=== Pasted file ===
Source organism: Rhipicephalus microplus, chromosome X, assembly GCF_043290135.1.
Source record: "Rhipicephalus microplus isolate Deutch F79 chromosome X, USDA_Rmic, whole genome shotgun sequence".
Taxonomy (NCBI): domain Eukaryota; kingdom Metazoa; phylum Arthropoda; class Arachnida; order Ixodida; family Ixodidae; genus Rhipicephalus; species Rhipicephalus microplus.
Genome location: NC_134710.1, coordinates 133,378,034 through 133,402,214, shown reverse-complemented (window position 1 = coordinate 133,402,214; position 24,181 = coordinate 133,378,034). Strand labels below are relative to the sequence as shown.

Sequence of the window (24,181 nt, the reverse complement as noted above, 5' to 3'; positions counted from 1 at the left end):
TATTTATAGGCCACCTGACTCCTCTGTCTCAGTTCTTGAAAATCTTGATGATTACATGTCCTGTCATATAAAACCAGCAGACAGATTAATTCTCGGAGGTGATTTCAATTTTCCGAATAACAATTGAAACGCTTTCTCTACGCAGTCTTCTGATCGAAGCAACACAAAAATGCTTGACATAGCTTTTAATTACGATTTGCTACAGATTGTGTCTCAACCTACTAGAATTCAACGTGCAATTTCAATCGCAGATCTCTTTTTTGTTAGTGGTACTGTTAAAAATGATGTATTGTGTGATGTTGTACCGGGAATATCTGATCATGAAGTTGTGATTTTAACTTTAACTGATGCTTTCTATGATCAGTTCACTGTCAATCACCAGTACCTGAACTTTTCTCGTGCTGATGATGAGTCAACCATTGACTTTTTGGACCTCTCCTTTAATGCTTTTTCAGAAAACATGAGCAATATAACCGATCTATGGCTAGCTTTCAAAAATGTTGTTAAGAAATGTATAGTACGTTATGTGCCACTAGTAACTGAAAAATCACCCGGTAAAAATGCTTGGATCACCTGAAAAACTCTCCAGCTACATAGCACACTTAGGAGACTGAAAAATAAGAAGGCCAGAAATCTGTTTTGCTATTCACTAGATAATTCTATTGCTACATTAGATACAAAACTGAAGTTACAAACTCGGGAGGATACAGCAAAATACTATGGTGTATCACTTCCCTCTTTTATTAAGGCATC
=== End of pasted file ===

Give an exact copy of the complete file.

Source organism: Rhipicephalus microplus, chromosome X, assembly GCF_043290135.1.
Source record: "Rhipicephalus microplus isolate Deutch F79 chromosome X, USDA_Rmic, whole genome shotgun sequence".
Taxonomy (NCBI): domain Eukaryota; kingdom Metazoa; phylum Arthropoda; class Arachnida; order Ixodida; family Ixodidae; genus Rhipicephalus; species Rhipicephalus microplus.
Genome location: NC_134710.1, coordinates 133,378,034 through 133,402,214, shown reverse-complemented (window position 1 = coordinate 133,402,214; position 24,181 = coordinate 133,378,034). Strand labels below are relative to the sequence as shown.

Sequence of the window (24,181 nt, the reverse complement as noted above, 5' to 3'; positions counted from 1 at the left end):
TATTTATAGGCCACCTGACTCCTCTGTCTCAGTTCTTGAAAATCTTGATGATTACATGTCCTGTCATATAAAACCAGCAGACAGATTAATTCTCGGAGGTGATTTCAATTTTCCGAATAACAATTGAAACGCTTTCTCTACGCAGTCTTCTGATCGAAGCAACACAAAAATGCTTGACATAGCTTTTAATTACGATTTGCTACAGATTGTGTCTCAACCTACTAGAATTCAACGTGCAATTTCAATCGCAGATCTCTTTTTTGTTAGTGGTACTGTTAAAAATGATGTATTGTGTGATGTTGTACCGGGAATATCTGATCATGAAGTTGTGATTTTAACTTTAACTGATGCTTTCTATGATCAGTTCACTGTCAATCACCAGTACCTGAACTTTTCTCGTGCTGATGATGAGTCAACCATTGACTTTTTGGACCTCTCCTTTAATGCTTTTTCAGAAAACATGAGCAATATAACCGATCTATGGCTAGCTTTCAAAAATGTTGTTAAGAAATGTATAGTACGTTATGTGCCACTAGTAACTGAAAAATCACCCGGTAAAAATGCTTGGATCACCTGAAAAACTCTCCAGCTACATAGCACACTTAGGAGACTGAAAAATAAGAAGGCCAGAAATCTGTTTTGCTATTCACTAGATAATTCTATTGCTACATTAGATACAAAACTGAAGTTACAAACTCGGGAGGATACAGCAAAATACTATGGTGTATCACTTCCCTCTTTTATTAAGGCATC